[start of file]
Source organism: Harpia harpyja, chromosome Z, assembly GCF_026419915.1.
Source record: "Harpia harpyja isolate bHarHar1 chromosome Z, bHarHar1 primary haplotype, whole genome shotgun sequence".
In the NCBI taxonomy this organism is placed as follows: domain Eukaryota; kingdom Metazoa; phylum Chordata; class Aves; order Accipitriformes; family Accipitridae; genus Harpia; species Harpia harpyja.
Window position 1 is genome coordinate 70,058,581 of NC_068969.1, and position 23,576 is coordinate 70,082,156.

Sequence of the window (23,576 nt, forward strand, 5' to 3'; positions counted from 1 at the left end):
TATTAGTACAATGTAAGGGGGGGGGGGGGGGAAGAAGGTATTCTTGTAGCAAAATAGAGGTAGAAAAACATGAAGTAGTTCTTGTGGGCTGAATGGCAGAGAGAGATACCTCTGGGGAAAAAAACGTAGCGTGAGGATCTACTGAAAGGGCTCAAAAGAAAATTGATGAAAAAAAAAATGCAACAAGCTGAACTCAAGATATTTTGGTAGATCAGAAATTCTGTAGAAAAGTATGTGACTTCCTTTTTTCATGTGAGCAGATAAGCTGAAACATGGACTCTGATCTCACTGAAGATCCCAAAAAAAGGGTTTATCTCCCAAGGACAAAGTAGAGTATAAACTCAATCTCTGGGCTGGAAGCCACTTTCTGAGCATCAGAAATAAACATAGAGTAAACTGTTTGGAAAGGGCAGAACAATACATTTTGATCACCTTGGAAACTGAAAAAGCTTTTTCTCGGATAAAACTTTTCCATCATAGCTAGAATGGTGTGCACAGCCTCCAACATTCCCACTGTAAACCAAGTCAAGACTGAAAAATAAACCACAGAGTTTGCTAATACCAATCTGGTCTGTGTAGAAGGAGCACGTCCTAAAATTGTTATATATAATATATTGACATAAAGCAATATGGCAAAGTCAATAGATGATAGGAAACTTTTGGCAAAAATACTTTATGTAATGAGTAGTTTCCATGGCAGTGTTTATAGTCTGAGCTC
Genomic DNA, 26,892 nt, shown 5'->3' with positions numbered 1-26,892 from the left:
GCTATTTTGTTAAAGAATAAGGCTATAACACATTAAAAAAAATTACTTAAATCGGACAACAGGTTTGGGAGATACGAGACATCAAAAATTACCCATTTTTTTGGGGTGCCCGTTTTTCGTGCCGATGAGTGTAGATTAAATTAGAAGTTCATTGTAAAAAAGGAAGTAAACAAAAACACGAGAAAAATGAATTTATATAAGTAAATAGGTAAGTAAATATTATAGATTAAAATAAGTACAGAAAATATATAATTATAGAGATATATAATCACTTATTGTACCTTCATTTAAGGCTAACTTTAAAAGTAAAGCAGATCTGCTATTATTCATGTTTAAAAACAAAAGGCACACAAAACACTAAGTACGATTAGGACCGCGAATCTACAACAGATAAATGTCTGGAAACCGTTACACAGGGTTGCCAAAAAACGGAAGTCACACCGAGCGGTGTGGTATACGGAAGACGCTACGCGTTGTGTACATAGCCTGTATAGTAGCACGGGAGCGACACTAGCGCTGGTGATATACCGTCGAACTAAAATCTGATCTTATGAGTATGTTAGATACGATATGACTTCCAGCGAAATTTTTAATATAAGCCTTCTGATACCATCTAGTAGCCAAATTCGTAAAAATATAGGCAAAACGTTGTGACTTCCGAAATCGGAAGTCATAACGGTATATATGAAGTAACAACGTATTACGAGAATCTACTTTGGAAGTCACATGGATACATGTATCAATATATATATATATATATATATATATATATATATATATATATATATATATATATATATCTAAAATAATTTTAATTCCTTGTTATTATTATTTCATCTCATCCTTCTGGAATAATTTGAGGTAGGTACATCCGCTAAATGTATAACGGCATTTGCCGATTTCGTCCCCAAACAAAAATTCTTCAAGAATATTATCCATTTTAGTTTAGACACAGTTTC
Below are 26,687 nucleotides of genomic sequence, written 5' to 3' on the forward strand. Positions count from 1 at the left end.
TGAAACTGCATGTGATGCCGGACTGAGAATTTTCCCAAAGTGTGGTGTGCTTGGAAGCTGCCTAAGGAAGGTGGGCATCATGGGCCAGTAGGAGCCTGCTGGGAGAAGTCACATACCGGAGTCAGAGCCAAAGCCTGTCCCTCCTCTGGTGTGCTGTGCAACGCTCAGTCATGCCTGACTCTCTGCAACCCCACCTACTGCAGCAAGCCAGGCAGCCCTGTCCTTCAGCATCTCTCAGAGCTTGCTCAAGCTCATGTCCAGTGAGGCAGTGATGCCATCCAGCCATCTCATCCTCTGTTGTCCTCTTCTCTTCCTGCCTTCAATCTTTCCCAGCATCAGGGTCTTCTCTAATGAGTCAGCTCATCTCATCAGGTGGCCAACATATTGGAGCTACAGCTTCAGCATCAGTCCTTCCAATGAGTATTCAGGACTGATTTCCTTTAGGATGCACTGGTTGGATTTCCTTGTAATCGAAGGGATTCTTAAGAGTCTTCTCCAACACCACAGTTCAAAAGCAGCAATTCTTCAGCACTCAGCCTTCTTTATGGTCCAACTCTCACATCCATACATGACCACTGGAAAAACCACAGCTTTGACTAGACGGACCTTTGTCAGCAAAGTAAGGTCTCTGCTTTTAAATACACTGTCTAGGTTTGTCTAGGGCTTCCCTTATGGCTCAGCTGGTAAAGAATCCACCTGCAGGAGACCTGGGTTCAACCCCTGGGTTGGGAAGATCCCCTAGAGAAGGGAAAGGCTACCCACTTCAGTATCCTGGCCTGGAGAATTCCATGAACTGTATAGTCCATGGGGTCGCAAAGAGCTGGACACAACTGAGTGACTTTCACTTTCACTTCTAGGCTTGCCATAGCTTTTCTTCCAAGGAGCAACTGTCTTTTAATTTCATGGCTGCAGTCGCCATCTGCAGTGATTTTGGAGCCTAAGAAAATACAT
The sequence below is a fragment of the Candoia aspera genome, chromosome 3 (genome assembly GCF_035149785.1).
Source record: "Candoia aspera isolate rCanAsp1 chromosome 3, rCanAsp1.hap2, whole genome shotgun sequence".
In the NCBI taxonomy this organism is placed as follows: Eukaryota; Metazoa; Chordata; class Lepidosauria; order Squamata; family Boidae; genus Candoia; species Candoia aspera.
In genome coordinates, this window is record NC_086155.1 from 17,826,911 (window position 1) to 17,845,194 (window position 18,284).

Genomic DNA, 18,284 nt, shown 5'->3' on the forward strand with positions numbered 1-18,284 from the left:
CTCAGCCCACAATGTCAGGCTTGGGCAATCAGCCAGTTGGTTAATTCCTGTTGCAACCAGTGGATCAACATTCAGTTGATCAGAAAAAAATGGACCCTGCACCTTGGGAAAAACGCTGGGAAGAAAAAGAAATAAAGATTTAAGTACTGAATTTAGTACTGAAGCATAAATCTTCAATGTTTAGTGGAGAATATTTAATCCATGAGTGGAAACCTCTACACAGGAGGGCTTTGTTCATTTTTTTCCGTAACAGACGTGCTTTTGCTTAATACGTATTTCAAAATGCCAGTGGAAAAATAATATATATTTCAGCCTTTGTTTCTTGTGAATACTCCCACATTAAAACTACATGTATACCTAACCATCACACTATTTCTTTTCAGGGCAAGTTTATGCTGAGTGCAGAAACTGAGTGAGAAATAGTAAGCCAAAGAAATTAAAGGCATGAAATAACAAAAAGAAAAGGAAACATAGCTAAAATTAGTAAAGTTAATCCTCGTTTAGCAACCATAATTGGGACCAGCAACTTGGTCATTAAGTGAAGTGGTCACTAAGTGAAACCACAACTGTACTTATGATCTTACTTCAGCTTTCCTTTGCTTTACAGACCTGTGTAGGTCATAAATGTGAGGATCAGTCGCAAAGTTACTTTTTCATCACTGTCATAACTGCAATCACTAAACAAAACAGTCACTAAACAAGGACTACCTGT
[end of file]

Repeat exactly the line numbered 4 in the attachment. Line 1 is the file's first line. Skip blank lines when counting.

Window position 1 is genome coordinate 70,058,581 of NC_068969.1, and position 23,576 is coordinate 70,082,156.